Simulation Lab

A simulation lab is designed to provide immersive learning experiences for healthcare practitioners and students. A simulation center, which consist of realistic looking clinical sim lab rooms, manikins and equipment, allow learners to practice and development clinical expertise without any risk of patient harm. Learners apply their theoretical knowledge in carefully created hands-on scenarios that mimic various clinical situations inside these simulation laboratories. These scenarios range in complexity and/or skill level. For example, healthcare simulation may be used for undergraduate medical and nursing schools, internships, residencies and ongoing training for qualified practitioners. Some examples of simulation scenarios include asthma attacks in pediatric patients, GI bleed, labor and delivery complications, cardiac arrest and newborn hypoxia. In addition, medical simulation provides a unique opportunity for hospital staff and students to practice team communication, interdisciplinary care and patient safety.

Clinical Simulation may be divided into three main areas:

  • Prebriefing – information is provided to the learners about a patient situation. A review of standards may be included.
  • Simulation scenario – A case study with specific learning outcomes which can be reproduced in a simulation lab with a high fidelity patient simulator or actors. Learners, who assume varying healthcare roles, must respond to the scenario as if they were caring for a live patient. Additional learners may watch and listen either through a one-way mirror or remotely via a live video transmission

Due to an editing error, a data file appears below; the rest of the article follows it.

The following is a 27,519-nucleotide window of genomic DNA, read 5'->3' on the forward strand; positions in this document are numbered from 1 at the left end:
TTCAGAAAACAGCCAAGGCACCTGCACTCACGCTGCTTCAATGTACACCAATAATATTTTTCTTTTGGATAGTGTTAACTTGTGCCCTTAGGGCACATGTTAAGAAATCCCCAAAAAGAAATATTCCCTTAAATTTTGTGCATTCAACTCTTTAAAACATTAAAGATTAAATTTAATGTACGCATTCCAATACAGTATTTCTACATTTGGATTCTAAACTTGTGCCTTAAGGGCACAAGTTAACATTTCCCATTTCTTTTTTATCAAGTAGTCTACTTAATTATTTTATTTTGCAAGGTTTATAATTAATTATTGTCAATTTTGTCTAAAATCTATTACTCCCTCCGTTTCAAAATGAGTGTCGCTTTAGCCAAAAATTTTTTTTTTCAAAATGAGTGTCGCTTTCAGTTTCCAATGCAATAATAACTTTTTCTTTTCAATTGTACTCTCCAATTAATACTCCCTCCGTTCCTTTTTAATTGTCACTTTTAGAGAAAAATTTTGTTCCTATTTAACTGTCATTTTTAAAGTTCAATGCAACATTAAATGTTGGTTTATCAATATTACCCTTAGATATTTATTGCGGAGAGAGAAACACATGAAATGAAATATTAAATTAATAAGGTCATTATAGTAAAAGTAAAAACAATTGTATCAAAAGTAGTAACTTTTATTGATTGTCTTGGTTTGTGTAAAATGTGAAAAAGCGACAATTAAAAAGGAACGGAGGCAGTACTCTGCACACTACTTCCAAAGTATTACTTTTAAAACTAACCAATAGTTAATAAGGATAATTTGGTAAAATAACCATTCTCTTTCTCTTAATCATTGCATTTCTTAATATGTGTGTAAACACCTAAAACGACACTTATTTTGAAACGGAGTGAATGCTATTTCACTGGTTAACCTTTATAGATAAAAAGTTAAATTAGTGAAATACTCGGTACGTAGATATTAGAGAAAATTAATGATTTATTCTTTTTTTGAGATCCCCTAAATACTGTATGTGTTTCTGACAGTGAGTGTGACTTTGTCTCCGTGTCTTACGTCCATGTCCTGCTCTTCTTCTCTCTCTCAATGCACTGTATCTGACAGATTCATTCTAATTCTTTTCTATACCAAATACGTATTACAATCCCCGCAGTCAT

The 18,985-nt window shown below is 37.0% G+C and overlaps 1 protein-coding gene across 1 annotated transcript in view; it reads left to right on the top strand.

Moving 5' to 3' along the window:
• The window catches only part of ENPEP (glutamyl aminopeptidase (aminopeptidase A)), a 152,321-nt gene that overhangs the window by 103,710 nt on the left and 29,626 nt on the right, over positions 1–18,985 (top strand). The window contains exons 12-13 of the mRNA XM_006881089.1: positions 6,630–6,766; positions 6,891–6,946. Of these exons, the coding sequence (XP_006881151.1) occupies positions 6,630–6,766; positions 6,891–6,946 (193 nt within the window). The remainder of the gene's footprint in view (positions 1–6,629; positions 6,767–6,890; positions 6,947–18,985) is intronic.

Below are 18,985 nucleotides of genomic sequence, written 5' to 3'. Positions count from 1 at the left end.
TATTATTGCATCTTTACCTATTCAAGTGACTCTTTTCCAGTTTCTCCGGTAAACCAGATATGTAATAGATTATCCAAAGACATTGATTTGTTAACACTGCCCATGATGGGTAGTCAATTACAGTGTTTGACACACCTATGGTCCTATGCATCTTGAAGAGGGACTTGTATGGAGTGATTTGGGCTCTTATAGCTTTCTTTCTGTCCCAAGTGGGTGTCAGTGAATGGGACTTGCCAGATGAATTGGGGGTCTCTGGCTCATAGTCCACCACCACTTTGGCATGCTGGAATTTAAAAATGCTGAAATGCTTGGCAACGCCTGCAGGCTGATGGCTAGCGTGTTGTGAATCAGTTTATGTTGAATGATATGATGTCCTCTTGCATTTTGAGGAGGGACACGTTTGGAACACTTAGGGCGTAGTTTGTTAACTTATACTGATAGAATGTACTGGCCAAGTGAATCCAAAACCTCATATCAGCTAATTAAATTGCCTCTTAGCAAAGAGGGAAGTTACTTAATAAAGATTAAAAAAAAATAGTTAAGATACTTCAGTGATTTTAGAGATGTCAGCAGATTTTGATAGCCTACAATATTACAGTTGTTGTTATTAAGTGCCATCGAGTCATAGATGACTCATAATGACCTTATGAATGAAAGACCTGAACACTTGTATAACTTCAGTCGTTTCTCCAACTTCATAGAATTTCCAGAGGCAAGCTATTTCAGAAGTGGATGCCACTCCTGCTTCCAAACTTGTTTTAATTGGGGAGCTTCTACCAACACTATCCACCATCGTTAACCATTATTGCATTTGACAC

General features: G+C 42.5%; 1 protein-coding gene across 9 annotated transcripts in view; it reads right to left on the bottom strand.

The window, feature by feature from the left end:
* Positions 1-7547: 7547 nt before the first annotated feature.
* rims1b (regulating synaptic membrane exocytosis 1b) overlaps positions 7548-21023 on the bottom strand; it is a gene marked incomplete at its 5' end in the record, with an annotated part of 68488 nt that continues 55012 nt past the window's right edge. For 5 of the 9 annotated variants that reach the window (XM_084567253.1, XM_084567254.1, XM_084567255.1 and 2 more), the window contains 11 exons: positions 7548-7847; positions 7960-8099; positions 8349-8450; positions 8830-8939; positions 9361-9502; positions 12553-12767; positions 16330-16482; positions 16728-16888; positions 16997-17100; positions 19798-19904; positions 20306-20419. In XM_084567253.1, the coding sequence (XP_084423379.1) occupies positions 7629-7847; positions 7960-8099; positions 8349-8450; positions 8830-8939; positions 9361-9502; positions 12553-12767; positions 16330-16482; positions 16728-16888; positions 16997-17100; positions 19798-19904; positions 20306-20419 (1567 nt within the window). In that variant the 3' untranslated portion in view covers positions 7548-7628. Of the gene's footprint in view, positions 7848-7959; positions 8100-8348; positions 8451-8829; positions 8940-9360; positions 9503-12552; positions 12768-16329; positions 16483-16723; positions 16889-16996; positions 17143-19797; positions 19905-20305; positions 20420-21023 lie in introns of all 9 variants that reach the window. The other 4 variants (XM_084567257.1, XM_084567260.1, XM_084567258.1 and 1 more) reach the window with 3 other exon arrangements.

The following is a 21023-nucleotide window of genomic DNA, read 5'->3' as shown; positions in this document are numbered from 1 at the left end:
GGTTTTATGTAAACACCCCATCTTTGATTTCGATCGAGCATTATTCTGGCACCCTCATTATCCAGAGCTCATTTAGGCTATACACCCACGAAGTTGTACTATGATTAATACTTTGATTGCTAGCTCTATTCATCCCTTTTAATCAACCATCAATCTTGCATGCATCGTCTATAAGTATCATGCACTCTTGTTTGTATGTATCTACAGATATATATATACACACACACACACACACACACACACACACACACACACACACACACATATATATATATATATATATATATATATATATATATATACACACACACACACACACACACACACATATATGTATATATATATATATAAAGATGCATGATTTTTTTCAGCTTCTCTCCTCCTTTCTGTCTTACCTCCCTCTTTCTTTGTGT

• Debriefing – learners review and reflect on their actions during the scenario, identify what went well and not so well (aka practice gaps) and ways to improve future performance. Debriefing is a key component of simulation education where the learners themselves consider their own behaviors, learn from the experience, change future behaviors and become better healthcare practitioners.

The greater the similarity (fidelity) of the scenario and simulation laboratory to real life, the more likely the learners will suspend reality and behave as if they are in an actual clinical situation.


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Simulation labs are built to mimic various hospital locations such as emergency rooms, operating theaters, critical care units, labor and delivery rooms, general medical-surgical floors (wards) and pediatric intensive care units. Some academic healthcare institutions and hospitals have a single simulation lab with or without separate debriefing and control rooms. These simulation in healthcare programs usually change equipment around to match the desired clinical emphasis.

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Larger simulation centres have a cluster of medical sim labs or nursing sim labs, along with high fidelity simulation debriefing rooms, control rooms, preparation rooms and storage rooms. In addition, there may be patient examination rooms, separate labs for task trainers and surgical simulators as well as classrooms and computer rooms for computer assisted learning and virtual reality.



Simulation labs contain a variety of specialized manikins (models), electronics and audio video equipment. The quantity and type of equipment depends the learning needs of the participants, the available space and the budget to operate, build, maintain and staff each laboratory.


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Simulation Lab Equipment – examples equipment.